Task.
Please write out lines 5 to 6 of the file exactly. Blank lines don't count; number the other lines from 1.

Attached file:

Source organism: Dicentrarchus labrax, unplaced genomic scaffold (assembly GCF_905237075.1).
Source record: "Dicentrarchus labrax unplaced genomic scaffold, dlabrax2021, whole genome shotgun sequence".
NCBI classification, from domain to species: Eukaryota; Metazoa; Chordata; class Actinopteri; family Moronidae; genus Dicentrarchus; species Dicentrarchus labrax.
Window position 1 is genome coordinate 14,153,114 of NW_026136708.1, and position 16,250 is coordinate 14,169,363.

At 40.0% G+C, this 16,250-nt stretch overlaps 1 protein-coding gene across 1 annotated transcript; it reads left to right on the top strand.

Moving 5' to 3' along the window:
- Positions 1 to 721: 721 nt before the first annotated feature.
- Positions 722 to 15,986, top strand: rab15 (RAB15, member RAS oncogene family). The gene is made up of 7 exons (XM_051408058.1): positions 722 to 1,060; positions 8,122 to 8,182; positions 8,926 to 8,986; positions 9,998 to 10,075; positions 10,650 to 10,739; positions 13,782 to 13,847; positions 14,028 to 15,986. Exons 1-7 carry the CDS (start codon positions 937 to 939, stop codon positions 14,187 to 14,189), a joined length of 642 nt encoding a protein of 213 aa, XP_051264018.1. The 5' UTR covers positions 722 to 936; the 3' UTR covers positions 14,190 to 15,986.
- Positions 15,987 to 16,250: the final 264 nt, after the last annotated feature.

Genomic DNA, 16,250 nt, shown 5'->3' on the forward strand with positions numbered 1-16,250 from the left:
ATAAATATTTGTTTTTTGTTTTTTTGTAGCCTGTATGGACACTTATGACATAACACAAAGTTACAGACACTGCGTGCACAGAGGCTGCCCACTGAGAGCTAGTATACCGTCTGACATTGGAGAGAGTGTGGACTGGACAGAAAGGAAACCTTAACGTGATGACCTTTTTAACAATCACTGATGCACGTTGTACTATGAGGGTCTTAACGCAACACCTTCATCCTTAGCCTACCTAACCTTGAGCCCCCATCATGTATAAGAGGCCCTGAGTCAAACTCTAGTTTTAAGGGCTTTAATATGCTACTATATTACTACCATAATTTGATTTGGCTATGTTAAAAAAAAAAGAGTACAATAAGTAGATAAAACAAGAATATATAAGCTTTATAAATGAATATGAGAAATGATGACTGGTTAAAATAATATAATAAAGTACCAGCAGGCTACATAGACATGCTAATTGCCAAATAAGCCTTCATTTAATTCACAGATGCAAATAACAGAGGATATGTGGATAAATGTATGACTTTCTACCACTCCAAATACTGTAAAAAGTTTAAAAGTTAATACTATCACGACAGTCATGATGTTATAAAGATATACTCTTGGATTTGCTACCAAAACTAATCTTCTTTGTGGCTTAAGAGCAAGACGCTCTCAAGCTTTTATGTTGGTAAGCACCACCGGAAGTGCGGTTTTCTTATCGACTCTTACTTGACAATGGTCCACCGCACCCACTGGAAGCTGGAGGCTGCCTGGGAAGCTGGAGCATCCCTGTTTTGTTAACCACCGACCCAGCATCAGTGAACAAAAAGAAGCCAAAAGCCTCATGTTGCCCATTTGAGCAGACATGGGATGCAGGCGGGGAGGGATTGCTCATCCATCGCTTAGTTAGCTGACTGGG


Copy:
At 40.0% G+C, this 16,250-nt stretch overlaps 1 protein-coding gene across 1 annotated transcript; it reads left to right on the top strand.

Moving 5' to 3' along the window: